Not Your Grandpa's Flash Industry Anymore
The days of Flash developers being able to write code once and deploy to a single format is coming to an end. This concept was one of the things that attracted me to Flash in the first place. With the mobile market booming and the dawn of tablets threatening a hostile takeover of notebooks, Flash developers need to expand their skill sets to be able to reach users on their device of choice. Flashers have had it good, but they are finding their developer way of life is changing. This isn’t exactly a bad thing. Like any industry, things change and you need to change with it.
In 2011 potential tablet sales are around 20 billion dollars. In 2014 its projected to increase to 208 billion dollars. With more and more consumers using mobile phones and tablets rather than desktops or laptops, and with the increase of consumers using apps to engage with brands, the game is changing dramatically for content creators. Obviously Apple’s App Store is currently leading the apps market, but it is slowly losing that market share as competitors catch up. We now have the Android Market, Blackberry App World, HP Palm App Catalog, and Microsoft App Marketplace. And yes, there is a different deployment method for each one of them. Personally I believe the Android Market place will pose the biggest threat to Apple with Android being open source and easy to create and deploy apps.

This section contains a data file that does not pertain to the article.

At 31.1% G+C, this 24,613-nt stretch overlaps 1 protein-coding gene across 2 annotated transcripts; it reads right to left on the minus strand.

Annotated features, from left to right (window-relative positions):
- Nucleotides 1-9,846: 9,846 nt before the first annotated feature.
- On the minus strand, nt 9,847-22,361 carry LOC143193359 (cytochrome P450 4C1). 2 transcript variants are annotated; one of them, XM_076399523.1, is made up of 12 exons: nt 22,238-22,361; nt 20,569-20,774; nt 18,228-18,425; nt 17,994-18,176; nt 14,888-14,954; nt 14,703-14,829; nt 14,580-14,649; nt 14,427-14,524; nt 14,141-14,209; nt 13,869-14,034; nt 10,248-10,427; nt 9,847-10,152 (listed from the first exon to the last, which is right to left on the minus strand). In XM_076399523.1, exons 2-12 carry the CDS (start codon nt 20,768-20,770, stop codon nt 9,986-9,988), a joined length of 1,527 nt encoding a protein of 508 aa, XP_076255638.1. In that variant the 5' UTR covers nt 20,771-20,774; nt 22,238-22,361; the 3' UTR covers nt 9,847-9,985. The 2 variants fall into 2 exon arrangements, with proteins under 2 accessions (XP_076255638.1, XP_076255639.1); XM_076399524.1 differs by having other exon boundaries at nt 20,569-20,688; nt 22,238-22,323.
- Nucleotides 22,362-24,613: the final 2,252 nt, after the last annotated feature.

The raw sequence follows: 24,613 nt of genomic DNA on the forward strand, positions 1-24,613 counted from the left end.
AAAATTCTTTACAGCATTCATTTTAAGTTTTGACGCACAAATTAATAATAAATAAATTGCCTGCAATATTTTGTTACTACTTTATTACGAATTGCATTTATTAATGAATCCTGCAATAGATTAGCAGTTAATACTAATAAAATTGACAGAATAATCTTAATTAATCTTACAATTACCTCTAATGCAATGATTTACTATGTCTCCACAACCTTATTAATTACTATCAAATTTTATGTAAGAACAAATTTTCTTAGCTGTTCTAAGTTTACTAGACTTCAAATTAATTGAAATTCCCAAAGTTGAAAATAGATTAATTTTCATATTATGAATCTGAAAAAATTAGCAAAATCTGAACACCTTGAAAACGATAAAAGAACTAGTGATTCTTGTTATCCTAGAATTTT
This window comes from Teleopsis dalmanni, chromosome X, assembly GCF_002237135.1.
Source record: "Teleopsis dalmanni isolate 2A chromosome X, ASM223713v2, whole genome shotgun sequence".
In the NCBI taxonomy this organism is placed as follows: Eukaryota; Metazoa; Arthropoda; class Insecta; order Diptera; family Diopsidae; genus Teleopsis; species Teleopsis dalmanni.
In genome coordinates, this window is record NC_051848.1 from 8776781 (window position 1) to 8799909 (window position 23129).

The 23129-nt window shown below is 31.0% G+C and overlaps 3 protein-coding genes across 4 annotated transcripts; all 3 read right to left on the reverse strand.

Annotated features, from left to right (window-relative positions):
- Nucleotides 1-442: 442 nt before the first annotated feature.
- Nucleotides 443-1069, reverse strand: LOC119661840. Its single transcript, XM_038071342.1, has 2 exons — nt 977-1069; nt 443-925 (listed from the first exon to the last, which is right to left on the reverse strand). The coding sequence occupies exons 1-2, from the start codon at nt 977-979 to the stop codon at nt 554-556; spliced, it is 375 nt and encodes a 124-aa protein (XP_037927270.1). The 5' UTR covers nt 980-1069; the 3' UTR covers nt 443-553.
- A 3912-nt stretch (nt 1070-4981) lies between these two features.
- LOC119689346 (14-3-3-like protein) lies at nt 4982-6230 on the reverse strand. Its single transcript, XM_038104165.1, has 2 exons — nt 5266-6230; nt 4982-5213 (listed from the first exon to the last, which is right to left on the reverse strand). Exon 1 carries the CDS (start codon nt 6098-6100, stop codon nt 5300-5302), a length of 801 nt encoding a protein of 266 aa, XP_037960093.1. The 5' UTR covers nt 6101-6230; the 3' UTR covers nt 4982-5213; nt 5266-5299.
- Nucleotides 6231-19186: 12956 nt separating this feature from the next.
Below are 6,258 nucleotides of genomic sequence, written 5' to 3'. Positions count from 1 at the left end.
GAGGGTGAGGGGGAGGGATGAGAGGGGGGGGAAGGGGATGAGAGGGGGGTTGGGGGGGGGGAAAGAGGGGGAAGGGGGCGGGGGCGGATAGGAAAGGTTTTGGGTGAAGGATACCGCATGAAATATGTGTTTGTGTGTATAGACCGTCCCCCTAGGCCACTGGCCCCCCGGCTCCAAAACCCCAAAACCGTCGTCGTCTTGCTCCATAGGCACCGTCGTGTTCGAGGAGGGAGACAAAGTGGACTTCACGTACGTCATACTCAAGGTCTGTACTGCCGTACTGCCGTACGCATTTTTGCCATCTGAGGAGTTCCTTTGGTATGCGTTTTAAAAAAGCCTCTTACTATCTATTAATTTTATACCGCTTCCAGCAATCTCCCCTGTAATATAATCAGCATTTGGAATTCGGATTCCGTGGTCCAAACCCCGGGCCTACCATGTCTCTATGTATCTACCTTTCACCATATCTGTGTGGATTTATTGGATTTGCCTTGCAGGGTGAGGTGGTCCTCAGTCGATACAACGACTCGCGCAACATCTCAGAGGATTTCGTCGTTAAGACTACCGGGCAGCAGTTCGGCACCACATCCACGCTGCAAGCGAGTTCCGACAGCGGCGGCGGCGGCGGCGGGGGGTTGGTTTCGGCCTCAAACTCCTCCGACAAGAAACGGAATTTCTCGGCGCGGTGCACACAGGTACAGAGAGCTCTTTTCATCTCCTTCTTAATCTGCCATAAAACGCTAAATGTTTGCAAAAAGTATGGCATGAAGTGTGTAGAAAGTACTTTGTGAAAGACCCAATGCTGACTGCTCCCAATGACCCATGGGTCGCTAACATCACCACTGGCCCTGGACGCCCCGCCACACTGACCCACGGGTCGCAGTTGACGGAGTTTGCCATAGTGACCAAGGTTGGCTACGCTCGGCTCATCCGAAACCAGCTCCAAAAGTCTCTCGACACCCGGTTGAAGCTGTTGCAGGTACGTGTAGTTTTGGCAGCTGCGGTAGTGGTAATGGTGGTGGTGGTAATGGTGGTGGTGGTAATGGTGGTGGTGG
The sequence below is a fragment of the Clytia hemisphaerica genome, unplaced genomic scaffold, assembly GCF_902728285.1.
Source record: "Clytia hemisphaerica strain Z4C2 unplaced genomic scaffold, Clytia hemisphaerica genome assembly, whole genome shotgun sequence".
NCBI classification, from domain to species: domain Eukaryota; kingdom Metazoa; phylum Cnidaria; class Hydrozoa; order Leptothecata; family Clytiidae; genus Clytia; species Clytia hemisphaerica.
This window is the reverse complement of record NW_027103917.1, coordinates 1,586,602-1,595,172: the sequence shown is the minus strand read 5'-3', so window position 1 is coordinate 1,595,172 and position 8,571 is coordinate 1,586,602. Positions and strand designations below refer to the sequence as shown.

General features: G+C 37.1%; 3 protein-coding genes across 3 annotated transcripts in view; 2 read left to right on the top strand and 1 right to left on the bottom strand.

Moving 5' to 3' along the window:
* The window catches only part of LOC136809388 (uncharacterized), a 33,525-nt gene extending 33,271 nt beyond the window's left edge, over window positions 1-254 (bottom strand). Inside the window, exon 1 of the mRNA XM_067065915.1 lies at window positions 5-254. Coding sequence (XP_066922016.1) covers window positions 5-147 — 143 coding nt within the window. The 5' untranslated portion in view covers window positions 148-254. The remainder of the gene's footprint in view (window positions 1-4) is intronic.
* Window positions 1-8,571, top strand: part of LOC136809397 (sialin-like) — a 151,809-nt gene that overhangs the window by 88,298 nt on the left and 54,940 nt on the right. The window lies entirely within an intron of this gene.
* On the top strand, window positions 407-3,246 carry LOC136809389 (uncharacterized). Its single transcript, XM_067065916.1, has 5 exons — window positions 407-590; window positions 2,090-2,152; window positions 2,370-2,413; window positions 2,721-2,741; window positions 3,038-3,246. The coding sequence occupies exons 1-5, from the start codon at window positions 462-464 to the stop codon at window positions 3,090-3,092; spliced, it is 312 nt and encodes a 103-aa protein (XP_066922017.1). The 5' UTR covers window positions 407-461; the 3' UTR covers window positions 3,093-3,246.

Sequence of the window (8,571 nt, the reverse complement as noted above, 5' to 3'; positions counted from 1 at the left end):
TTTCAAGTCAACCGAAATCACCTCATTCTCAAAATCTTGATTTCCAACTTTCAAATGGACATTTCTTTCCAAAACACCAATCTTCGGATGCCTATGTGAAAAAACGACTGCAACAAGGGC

Much greater support for devices is expected to be part of the next release of Creative Suite. Currently Adobe offers ways of porting to some of these devices from either Flash or AIR.
- iPhone Packager- http://labs.adobe.com/technologies/packagerforiphone/
- Android- http://blogs.adobe.com/air/2011/02/adobe-air-2-6-for-android-is-now-available.html
- BlackBerry Tablet OS SDK for Adobe AIR- http://us.blackberry.com/developers/tablet/adobe.jsp
The Flash community is one of the largest and greatest communities out there. Of course as a Flash developer my view is a bit skewed, but no other community that I’ve come across has the amount of active users online sharing information as freely. I believe that Flash developers will embrace this shift and proudly seek other technologies as they become available. Not to say that Flash is dying anytime soon, but it will just be another tool in the developer toolbox, blurring the line of the title “Flash Developer” into simply “Developer”.